Not an Ironman race or marathon, one of the most extreme experiences a person can endure is pregnancy.
A study by Duke University, published in Science Advances recently, analysed what happens to the bodies of athletes participating in the most challenging races in the world. Turns out, carrying a baby to term over nine months is no less than running an ultramarathon.
The study was based on the resting metabolic rate (known as the basal metabolic rate) of certain activities. It was found that the human body cannot endure more than 2.5 times this rate without eventually breaking down or dying, whereby tissue and muscle begin to break down and the digestive system is compromised.
Study co-author and evolutionary anthropology professor Herman Pontzer said, “Every mother who has gone through a pregnancy has experienced that effort themselves. Pregnancy is the longest duration, highest energy expenditure thing that humans can do. Mothers probably aren’t surprised by this.”
As per the researchers, mothers would literally not be able to continue being pregnant after nine months because of the strain it puts on the body. The limits are probably why babies can be carried only for a certain time frame and up to a certain body size.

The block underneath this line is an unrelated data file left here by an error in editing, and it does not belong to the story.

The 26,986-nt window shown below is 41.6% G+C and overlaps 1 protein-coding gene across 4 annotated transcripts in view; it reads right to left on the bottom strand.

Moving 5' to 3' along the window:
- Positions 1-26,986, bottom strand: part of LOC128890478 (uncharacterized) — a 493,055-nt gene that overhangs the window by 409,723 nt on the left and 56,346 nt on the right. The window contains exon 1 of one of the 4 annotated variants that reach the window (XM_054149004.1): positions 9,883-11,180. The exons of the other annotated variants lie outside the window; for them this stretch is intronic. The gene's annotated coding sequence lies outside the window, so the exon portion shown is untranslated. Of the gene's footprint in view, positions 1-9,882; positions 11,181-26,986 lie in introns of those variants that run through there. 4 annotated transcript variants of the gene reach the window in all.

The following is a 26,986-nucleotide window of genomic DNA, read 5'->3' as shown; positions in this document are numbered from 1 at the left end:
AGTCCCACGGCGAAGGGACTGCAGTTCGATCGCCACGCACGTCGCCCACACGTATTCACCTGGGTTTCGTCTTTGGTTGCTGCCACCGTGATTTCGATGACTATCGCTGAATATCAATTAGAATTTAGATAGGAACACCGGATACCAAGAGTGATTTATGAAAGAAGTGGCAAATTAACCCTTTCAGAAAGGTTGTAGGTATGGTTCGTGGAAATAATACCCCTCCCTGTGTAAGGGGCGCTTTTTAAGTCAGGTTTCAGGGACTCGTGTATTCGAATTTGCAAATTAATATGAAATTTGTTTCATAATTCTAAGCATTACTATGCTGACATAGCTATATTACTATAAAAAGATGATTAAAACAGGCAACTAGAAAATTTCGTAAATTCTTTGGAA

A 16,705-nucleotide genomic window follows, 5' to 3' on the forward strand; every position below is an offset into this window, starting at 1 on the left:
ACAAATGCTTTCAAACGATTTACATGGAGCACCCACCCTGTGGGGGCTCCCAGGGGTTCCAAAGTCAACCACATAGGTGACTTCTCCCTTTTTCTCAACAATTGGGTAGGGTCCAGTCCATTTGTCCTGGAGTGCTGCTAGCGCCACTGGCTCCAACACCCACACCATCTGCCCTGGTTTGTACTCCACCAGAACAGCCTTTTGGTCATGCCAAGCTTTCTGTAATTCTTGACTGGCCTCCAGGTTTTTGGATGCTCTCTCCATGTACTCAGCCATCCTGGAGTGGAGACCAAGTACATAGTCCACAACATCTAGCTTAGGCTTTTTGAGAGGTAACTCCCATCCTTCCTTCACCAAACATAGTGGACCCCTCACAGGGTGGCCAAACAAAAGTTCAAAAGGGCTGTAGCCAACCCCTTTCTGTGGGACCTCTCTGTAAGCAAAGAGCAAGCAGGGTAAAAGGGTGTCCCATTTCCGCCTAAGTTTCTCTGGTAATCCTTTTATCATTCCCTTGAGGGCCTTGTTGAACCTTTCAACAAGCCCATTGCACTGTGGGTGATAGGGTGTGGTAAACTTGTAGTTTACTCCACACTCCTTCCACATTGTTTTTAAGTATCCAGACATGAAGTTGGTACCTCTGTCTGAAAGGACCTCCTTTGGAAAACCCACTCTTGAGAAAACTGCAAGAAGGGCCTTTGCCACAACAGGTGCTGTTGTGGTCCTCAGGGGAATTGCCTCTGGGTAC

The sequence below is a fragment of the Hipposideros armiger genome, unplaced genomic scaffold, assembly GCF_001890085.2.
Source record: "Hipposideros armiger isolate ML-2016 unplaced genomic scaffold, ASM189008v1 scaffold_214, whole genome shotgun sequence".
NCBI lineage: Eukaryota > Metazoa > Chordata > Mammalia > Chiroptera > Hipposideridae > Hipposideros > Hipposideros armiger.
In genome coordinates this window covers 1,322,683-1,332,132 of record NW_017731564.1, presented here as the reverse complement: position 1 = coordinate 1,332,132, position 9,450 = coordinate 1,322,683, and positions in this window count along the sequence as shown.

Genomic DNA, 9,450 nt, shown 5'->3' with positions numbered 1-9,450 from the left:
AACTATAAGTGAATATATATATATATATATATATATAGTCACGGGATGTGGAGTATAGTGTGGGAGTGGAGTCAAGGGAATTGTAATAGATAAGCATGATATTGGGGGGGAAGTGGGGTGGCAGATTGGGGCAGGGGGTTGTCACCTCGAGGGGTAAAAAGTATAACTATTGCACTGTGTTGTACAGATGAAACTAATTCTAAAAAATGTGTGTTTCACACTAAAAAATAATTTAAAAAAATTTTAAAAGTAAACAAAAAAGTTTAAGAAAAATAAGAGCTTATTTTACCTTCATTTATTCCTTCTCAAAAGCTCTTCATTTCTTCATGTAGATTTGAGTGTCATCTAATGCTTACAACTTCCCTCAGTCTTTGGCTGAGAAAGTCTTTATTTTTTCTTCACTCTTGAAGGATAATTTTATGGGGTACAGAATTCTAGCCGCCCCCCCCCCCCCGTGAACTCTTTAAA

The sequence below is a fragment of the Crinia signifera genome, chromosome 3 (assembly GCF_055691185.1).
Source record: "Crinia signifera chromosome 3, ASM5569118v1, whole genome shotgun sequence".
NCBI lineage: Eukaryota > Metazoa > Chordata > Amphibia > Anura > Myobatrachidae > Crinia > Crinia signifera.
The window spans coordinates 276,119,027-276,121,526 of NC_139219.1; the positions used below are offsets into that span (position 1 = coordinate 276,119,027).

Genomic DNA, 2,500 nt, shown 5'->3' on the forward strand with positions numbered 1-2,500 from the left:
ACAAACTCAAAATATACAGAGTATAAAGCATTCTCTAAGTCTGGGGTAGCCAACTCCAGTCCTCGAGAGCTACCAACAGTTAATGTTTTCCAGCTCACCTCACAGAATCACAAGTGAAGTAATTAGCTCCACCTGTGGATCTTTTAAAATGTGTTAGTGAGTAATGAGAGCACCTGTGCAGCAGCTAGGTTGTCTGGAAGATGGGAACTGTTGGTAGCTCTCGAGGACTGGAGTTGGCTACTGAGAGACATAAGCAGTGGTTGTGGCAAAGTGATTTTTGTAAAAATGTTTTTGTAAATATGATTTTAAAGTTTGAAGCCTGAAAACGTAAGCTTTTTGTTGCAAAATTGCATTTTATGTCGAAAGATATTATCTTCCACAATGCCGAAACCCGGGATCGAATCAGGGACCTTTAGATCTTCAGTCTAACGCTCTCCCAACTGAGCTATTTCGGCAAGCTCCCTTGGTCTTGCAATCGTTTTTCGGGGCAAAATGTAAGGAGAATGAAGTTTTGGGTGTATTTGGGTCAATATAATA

Marathons, on the other hand, can raise your basal metabolic rate to much higher than 2.5 but it cannot stay there for long without causing health issues, with the body calling for rest. Pregnant moms do not get rest; they perform all through the period until the baby is born.
Moms on social media did not seem surprised. Here’s how netizens reacted:
35 weeks pregnant is basically constantly releasing gas, moving at the pace of a tortoise, mainlining chocolate and lying beached on the couch moaning while an alien beats you up from the inside. Pregnancy is not beautiful. It is a goddamn endurance.
— Jess Lilley 💾 (@lilleyjuice) June 10, 2019
Nearing the end of my pregnancy, this makes me feel validated (as I catch my breath after coming up the stairs):
“human pregnancy…demands about the same level of energy as long athletic endurance events”
— Sarah Candler (@sarahgcandler) June 8, 2019